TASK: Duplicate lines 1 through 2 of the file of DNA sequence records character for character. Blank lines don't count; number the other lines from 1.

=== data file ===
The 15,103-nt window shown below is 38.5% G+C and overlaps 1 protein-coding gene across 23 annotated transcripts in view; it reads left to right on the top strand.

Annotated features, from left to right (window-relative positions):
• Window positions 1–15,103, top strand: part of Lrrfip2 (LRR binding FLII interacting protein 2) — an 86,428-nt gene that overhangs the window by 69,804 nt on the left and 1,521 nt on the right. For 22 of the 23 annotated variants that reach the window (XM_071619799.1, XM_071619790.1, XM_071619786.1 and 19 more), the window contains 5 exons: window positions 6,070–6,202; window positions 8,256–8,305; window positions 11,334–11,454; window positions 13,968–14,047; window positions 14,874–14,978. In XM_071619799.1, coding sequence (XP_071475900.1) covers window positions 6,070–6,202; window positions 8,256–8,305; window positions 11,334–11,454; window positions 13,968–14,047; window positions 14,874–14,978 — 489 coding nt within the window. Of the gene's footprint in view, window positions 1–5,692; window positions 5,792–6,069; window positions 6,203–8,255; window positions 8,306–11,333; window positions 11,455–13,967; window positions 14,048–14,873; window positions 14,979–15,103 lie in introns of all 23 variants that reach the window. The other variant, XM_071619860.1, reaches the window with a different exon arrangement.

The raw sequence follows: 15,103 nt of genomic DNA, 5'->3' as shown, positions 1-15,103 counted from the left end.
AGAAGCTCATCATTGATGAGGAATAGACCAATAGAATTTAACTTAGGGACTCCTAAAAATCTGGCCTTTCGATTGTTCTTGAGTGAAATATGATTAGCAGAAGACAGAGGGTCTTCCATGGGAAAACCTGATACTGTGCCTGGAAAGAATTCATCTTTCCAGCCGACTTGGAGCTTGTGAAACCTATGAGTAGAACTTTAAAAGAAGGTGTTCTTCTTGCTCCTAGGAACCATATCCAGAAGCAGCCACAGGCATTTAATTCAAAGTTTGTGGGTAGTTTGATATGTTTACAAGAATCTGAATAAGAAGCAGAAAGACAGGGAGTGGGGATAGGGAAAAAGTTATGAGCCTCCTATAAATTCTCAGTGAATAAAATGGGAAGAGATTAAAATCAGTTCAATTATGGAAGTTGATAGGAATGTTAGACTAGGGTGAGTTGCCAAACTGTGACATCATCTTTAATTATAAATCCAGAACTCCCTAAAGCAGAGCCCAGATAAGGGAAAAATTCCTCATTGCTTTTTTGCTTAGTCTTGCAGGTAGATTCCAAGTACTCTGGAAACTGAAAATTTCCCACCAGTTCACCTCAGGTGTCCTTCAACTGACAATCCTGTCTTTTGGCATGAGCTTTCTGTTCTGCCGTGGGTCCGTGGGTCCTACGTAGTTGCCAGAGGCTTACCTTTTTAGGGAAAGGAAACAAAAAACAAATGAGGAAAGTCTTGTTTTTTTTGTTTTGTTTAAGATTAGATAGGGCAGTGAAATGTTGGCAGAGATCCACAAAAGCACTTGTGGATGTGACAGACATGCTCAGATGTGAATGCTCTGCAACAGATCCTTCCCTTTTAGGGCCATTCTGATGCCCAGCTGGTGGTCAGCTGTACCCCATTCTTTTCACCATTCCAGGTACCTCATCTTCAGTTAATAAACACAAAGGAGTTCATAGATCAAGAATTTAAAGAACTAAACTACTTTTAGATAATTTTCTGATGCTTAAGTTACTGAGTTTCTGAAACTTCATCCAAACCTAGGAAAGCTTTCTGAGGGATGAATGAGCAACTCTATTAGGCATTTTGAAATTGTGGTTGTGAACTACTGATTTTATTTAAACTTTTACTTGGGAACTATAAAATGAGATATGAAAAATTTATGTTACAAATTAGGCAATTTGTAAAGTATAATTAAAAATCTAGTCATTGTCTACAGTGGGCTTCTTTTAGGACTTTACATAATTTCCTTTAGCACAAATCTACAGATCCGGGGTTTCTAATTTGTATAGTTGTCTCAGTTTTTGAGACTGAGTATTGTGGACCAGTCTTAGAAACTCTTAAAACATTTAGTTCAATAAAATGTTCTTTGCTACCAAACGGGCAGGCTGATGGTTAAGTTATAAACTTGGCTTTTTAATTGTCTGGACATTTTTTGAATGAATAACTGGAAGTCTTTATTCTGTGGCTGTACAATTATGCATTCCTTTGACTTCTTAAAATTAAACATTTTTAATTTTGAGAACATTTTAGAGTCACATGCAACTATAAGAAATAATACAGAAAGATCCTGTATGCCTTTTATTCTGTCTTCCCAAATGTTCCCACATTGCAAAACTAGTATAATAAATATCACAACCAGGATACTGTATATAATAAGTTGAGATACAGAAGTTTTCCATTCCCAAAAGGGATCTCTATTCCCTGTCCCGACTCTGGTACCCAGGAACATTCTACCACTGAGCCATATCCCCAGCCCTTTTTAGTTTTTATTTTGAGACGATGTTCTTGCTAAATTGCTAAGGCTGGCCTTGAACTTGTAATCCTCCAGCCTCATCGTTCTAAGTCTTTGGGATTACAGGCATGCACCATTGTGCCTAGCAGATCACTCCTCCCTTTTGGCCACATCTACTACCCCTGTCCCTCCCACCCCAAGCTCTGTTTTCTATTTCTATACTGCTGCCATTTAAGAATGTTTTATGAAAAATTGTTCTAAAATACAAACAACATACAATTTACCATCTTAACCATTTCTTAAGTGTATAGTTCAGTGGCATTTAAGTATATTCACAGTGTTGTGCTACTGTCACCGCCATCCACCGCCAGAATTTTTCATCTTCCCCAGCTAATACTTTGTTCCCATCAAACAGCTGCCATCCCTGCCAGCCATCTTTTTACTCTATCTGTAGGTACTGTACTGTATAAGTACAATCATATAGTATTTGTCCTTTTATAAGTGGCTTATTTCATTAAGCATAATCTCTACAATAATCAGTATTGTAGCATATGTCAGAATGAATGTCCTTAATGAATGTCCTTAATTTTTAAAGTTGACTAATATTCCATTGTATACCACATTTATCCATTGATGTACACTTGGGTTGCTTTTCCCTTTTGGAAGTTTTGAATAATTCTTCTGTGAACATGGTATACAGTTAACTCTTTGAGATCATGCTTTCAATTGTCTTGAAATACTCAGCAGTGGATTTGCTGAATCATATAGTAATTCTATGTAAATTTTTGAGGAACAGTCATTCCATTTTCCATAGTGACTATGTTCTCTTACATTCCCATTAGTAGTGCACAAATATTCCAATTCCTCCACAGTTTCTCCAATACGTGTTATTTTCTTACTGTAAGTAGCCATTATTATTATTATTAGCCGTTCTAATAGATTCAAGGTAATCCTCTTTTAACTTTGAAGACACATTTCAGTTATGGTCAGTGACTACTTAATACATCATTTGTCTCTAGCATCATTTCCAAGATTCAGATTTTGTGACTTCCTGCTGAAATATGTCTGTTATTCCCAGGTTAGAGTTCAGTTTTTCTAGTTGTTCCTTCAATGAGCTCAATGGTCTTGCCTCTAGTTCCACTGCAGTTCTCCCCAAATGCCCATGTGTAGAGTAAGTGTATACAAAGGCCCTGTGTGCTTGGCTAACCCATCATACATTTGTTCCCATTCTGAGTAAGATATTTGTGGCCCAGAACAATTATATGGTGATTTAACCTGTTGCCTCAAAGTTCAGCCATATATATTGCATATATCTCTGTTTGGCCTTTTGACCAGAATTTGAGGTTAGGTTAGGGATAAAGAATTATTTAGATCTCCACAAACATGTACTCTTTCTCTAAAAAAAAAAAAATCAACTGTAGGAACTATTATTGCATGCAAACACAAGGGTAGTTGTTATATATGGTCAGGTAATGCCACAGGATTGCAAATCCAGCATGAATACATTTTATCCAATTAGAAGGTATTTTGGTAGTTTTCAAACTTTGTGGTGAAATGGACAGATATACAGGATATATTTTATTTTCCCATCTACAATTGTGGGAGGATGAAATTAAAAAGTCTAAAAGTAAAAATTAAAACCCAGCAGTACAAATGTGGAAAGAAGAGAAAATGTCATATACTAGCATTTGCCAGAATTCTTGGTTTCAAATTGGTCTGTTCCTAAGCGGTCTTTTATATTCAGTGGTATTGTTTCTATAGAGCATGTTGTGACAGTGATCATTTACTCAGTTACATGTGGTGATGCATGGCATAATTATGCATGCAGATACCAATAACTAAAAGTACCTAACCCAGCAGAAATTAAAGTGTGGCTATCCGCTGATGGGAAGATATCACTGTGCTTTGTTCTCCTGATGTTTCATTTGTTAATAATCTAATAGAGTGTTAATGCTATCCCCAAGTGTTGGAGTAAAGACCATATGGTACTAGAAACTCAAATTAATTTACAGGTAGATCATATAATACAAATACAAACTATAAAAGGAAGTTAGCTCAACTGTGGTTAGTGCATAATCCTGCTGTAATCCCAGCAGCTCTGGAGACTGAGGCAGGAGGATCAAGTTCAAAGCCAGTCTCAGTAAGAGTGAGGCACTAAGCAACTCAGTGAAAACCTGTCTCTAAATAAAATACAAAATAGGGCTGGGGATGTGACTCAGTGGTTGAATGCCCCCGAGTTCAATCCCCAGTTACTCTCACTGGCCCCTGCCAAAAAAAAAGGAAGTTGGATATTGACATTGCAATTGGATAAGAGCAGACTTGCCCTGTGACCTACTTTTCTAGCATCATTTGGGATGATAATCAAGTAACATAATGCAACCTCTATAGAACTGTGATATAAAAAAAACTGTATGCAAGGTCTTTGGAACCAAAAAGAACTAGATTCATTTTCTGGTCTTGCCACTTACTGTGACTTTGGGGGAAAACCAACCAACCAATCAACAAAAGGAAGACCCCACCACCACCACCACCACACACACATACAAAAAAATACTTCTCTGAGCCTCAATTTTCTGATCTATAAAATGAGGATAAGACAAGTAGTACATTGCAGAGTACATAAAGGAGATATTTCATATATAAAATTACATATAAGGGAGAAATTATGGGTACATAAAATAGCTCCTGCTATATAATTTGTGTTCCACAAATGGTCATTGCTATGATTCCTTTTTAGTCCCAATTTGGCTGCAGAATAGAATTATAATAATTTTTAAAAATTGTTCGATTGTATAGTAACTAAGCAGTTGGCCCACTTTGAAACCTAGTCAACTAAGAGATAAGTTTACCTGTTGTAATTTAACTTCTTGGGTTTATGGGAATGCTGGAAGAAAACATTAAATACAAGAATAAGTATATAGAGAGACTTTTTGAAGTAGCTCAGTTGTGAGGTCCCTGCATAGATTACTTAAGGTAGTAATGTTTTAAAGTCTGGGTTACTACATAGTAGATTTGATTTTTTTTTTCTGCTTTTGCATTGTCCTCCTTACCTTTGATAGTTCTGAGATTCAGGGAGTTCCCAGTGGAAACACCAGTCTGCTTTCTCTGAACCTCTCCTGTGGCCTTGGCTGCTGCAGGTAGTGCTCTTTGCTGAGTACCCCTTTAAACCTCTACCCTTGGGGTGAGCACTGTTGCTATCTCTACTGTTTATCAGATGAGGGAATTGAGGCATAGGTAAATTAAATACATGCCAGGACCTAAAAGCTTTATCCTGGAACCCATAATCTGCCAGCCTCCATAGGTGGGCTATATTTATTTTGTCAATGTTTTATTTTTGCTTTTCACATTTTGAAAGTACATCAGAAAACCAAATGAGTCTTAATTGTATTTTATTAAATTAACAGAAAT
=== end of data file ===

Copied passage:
The 15,103-nt window shown below is 38.5% G+C and overlaps 1 protein-coding gene across 23 annotated transcripts in view; it reads left to right on the top strand.

Annotated features, from left to right (window-relative positions):